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Shut the Hell Up, and Create

Within each of us lies a creator.

The creator is our internal source that fosters innovation, creativity and the desire for growth on many levels. Even if it was repressed during our early years of grade school or we’ve allowed our inner critic to speak too loud, too often, we all have the ability to unharness the inner innovator. Whether you’re looking to create a business venture, a painted masterpiece or a brilliant blog post, your inner creator is there.

So, what keeps so many of us from creating what we want to create? Why do we allow the inner critic and naysayer within us to speak so loud, so often? How can we avoid stumbling on the roadblocks of any creative endeavor — be it starting up a dream business, writing a novel, or painting a masterpiece?

There’s a saying in the creative industry that goes along the lines of “designers do their best work at the 11th hour.” It’s been my observation that many professional creatives are also world-class procrastinators. From time to time, myself included. Resistance kicks everyone’s butt. And it’s essentially the enemy of creation.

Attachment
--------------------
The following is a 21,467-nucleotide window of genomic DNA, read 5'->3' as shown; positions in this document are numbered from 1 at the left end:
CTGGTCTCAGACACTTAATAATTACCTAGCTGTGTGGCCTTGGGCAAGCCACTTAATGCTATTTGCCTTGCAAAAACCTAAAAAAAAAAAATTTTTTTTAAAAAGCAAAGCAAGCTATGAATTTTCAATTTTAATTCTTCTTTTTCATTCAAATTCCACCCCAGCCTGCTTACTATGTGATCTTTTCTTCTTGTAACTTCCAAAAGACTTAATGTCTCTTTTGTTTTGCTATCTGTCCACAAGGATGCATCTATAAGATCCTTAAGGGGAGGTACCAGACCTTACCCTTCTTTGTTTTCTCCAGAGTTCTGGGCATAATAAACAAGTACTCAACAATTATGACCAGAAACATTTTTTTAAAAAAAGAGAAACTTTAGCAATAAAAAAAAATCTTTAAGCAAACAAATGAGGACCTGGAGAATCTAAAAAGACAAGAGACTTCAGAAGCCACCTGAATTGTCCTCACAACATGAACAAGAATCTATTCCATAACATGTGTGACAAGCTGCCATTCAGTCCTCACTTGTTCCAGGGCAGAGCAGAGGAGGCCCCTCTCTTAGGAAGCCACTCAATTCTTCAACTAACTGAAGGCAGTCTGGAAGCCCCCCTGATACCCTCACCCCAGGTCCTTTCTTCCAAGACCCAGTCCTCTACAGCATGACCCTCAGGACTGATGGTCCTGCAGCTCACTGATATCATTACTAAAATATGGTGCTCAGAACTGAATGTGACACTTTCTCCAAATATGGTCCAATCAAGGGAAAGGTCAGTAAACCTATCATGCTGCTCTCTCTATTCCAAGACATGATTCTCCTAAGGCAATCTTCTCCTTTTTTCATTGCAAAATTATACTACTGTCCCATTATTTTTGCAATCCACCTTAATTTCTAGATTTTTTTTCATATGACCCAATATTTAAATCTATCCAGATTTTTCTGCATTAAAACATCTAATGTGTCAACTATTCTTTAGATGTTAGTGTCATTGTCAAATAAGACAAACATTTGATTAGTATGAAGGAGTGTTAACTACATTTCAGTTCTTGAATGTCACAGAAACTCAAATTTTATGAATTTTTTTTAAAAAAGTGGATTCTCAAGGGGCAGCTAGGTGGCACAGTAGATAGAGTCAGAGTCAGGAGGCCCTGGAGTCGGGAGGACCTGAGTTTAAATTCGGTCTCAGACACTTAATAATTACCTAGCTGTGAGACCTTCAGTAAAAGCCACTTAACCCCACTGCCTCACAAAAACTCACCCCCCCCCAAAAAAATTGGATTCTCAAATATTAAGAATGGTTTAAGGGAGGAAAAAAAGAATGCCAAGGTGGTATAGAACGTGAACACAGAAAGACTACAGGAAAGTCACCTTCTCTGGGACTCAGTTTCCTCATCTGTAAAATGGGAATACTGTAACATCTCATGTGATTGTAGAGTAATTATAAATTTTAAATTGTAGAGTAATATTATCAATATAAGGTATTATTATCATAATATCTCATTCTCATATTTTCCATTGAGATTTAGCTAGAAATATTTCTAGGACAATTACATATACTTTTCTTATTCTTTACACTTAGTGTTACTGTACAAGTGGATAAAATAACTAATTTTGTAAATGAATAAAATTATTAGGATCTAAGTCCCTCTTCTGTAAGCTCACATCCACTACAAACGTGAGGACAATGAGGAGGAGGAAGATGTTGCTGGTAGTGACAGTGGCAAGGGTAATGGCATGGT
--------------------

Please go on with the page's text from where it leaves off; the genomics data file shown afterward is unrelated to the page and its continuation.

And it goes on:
When you boil it down there’s only one thing that defeats and overcomes the resistance to create: discipline. It may seem like an unlikely juxtaposition to even have discipline in the same sentence as creativity. But that would sell short all the courageously creative acts that are followed through on a daily basis around our planet.

Creativity is usually coupled with words like freedom, exploration, originality, innovation and imagination. But we all know that to create something is to cause it to come into being — to birth something out of nothing. To create is to do. The act of doing takes effort and work. Continual effort takes discipline.